Nobel laureate in physics Steven Weinberg recently revamped his 2008 Phi Beta Kappa Oration at Harvard University for an essay entitled “Without God” in The New York Review of Books. As the essay moves toward a close, Weinberg tells us:
the worldview of science is rather chilling. Not only do we not find any point to life laid out for us in nature, no objective basis for our moral principles, no correspondence between what we think is the moral law and the laws of nature, of the sort imagined by philosophers from Anaximander and Plato to Emerson. We even learn that the emotions that we most treasure, our love for our wives and husbands and children, are made possible by chemical processes in our brains that are what they are as a result of natural selection acting on chance mutations over millions of years. And yet we must not sink into nihilism or stifle our emotions. At our best we live on a knife-edge, between wishful thinking on one hand and, on the other, despair.
What, then, can we do?
Answering his own rhetorical question, Dr. Weinberg believes
that the first thing we need is a healthy dose of humor, beauty, inspiration, and honor. Regarding the need for humor, Weinberg rightly notes that,
In some of Shakespeare’s greatest tragedies, just when the action is about to reach an unbearable climax, the tragic heroes are confronted with some “rude mechanical” offering comic observations: a gravedigger, or a doorkeeper, or a pair of gardeners, or a man with a basket of figs. The tragedy is not lessened, but the humor puts it in perspective.
In addition, we can seek beauty in the high arts and find inspiration in beautiful poetry. Yet in the end,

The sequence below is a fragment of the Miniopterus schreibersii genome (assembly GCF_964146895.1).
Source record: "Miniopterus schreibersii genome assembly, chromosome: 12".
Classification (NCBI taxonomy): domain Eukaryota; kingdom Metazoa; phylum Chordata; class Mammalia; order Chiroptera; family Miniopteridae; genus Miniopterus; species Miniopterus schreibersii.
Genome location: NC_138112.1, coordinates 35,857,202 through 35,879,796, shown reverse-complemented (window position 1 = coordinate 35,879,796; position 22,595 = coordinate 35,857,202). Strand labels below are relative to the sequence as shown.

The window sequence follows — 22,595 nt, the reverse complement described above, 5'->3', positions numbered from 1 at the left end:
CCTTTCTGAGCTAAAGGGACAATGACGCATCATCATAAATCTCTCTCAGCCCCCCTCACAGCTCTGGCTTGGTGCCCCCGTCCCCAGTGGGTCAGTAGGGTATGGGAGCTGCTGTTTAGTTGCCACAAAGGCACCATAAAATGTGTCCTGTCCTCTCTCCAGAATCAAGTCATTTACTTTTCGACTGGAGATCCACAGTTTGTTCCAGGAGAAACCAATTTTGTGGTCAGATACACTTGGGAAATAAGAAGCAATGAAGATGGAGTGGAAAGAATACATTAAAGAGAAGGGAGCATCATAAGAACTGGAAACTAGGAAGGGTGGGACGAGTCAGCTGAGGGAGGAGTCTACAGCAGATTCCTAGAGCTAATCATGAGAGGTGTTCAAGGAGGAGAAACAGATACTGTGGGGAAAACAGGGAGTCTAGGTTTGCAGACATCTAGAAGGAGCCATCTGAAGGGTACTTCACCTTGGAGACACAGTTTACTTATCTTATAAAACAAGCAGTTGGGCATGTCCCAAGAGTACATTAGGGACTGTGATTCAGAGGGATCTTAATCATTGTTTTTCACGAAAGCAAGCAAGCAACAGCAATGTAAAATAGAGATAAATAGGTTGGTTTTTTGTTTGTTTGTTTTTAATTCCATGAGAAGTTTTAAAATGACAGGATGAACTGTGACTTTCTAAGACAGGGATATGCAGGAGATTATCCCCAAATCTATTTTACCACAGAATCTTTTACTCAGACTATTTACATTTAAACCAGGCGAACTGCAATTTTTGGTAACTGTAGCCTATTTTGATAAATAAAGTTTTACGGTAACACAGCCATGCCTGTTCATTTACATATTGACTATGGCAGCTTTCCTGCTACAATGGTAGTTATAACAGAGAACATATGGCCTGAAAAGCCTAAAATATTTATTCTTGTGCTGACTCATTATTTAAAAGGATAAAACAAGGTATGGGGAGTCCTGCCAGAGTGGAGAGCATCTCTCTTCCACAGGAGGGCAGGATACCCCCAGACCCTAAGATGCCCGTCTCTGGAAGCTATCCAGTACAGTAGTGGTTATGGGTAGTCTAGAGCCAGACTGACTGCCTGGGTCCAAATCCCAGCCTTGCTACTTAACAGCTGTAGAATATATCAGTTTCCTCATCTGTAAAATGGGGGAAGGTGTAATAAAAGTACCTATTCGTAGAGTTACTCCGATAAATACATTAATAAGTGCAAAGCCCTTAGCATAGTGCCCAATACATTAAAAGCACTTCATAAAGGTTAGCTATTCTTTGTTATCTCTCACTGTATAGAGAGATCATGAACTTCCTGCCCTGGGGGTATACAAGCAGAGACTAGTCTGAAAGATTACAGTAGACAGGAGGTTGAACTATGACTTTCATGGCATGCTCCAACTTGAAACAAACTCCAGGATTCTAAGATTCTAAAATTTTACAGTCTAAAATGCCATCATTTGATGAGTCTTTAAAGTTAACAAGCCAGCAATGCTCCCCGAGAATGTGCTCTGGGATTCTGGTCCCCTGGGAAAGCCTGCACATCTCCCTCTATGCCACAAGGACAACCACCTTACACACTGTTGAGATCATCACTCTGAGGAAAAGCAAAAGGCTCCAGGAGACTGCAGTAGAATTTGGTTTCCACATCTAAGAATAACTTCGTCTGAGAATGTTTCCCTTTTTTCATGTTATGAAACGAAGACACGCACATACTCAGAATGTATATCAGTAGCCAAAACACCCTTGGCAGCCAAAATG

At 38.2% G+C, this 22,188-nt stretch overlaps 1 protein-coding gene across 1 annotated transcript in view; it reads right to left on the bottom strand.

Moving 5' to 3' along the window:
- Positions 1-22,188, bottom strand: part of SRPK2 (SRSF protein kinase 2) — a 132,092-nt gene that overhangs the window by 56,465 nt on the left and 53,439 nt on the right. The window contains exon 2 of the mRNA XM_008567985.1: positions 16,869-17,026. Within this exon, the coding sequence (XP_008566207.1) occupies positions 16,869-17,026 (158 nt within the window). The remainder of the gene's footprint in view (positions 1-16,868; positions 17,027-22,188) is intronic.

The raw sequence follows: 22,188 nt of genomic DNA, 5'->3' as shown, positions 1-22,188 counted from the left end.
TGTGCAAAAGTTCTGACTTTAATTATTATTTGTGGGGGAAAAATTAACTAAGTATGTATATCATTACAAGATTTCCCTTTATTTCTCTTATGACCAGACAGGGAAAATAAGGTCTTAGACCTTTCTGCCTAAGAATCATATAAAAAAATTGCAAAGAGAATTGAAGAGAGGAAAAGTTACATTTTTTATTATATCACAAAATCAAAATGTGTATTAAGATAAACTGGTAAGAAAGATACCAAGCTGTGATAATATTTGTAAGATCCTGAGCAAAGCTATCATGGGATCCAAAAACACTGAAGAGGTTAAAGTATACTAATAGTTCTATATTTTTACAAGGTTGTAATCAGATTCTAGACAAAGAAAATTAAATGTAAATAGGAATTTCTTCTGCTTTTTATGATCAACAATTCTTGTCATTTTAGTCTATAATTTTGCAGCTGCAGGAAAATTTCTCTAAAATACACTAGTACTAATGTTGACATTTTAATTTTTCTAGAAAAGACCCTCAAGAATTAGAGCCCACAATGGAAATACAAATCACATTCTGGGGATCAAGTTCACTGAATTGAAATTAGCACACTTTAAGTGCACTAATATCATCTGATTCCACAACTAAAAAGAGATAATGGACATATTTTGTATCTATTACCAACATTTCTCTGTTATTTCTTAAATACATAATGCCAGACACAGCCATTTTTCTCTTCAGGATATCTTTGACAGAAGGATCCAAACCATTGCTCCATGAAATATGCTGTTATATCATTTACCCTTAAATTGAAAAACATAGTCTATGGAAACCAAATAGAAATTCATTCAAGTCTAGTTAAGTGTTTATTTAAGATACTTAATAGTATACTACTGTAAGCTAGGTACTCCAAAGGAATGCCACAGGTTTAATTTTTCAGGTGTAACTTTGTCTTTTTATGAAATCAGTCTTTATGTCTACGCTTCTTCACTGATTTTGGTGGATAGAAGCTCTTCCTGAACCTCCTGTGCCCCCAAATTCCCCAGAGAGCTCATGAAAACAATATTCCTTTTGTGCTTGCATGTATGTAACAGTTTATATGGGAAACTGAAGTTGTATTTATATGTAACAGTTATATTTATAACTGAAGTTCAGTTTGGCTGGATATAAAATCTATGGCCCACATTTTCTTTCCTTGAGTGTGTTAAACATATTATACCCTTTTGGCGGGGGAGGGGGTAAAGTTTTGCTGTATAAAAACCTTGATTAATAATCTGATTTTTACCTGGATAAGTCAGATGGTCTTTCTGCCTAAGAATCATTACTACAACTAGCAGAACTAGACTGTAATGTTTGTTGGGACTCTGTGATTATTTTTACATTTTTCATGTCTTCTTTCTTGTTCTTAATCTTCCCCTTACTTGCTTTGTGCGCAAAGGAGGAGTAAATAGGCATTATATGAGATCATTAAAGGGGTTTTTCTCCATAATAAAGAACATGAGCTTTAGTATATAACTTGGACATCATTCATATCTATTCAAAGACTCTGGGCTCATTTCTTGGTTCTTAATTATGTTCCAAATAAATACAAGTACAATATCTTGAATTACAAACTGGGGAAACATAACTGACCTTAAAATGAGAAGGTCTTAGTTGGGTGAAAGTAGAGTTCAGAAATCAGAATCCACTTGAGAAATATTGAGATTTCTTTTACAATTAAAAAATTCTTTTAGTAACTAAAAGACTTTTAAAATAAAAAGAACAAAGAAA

Living without God isn’t easy. But its very difficulty offers one other consolation–that there is a certain honor, or perhaps just a grim satisfaction, in facing up to our condition without despair and without wishful thinking–with good humor, but without God.
As a young man, I was enamored with Jean-Paul Sartre and the existentialists. When I got to college, I found that Nietzsche was greater than them all. Even though by this time I had come do disagree with their metaphysics, I admired their courage to live intellectually honest, consistent, and honorable lives.
But one day it dawned on me–as I believe it will one day dawn on Dr. Weinberg–that speaking of honesty, courage, and honor as though they were actually objectively honest, courageous, and honorable was inconsistent with naturalistic metaphysics. If you asked Nietzsche why one should forge his own way rather than follow herd morality, I believe he would have answered: “Are you kidding? Think about it. Which one would you prefer? Wouldn’t you prefer this noble enterprise of making your own way? Oh, well maybe you wouldn’t, Gage, you wretched sheep! Baaaahhhhhh!”
Or at least that’s how I imagine him speaking. But, this is simply not convincing. The whole notion of an honorable and noble existence is a residue of Christendom that Nietzsche should have recognized and rejected.
And the same goes for Weinberg. The first question he should ask himself is why, if we live in a naturalistic universe, did it produce humans with a need to cope with a naturalistic universe? I mean, why does Weinberg feel so out of place? Shouldn’t he feel at home if naturalism is the true metaphysic?
Moreover, Weinberg must understand that his coping mechanism (a heavy cocktail of humor, beauty, inspiration, and honor) is not the panecea for which he hopes. He is not being consistent here. If Weinberg can explain away religion and all other things as Darwinian adaptations…what does he think humor, beauty, inspiration, and honor are? Why is it that only traditional religion and morality are seen as undermined by the Darwinian mechanism? Looks to me like things he likes are reduced to mere chemicals in the brain while things he enjoys–like the inspiration he gets from Philip Larkin’s poetry–he is unwilling to reduce.
Weinberg is trying to have his Darwinian atheism on the cheap. He cannot maintain that the universe has no inherent meaning, is essentially nihilistic, and still hold on to a handful of meaningful, comforting pleasures as though they had real value. To retain all of his physicalist reductionist explanations, his panacea must also be reduced.
Conversely, for Dr. Weinberg to have a truly courageous existence, courage must be real. Some of us may take comfort in the fact that Weinberg’s Shakespearean analogy, if it holds any lesson for us, tells us that humor–far from being a meaningless adaptation–is real, for it was intended by intelligent design.